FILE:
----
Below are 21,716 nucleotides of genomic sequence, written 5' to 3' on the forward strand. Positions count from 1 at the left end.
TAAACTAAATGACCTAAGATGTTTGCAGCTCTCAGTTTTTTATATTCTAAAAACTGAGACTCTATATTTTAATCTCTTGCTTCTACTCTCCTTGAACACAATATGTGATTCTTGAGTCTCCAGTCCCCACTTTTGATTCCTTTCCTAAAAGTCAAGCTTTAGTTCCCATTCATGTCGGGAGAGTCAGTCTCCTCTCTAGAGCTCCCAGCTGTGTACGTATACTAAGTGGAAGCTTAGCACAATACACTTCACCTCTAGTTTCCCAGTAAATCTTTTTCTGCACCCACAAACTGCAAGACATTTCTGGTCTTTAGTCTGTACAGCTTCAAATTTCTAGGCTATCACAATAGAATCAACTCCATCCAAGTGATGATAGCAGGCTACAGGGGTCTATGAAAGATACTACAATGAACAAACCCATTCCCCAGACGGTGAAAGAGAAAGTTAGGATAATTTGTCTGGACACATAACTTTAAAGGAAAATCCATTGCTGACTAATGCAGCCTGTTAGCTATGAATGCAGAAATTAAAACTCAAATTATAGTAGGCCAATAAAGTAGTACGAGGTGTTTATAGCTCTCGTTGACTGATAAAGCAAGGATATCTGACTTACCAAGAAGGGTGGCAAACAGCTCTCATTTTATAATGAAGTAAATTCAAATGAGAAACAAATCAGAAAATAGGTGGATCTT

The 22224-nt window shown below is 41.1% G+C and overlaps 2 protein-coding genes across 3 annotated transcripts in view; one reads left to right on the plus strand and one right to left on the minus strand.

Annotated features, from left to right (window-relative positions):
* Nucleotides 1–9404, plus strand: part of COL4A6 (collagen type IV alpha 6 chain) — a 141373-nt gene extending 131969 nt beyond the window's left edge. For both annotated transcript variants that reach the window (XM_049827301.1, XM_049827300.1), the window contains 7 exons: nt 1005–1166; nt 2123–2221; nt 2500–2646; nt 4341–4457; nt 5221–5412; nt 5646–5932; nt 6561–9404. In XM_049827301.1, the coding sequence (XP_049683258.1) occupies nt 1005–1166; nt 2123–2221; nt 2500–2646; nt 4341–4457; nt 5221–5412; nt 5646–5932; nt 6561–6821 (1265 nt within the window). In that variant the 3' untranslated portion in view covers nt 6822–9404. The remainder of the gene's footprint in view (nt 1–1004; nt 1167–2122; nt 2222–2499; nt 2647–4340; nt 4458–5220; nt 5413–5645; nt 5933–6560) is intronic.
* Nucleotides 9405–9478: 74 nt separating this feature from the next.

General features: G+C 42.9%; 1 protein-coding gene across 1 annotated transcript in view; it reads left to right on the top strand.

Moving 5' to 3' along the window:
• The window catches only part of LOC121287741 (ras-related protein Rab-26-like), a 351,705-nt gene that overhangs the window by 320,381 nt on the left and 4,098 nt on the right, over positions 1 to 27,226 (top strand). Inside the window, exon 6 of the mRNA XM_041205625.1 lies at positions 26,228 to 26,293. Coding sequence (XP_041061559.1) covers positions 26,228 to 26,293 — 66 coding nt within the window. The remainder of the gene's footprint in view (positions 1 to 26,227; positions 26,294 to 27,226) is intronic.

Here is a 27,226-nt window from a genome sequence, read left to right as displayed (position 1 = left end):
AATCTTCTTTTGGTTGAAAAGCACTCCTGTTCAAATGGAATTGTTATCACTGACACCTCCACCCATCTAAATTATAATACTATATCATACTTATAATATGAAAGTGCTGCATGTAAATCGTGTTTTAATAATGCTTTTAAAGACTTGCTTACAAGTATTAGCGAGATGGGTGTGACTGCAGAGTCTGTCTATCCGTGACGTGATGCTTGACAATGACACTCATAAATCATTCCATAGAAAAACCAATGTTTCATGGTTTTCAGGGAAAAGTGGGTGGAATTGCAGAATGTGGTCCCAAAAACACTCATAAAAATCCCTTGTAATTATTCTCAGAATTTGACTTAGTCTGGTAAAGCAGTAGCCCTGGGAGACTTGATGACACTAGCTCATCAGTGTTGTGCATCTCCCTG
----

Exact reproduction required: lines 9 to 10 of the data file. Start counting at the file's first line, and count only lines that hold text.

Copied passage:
• The window catches only part of LOC121287741 (ras-related protein Rab-26-like), a 351,705-nt gene that overhangs the window by 320,381 nt on the left and 4,098 nt on the right, over positions 1 to 27,226 (top strand). Inside the window, exon 6 of the mRNA XM_041205625.1 lies at positions 26,228 to 26,293. Coding sequence (XP_041061559.1) covers positions 26,228 to 26,293 — 66 coding nt within the window. The remainder of the gene's footprint in view (positions 1 to 26,227; positions 26,294 to 27,226) is intronic.

Here is a 27,226-nt window from a genome sequence, read left to right as displayed (position 1 = left end):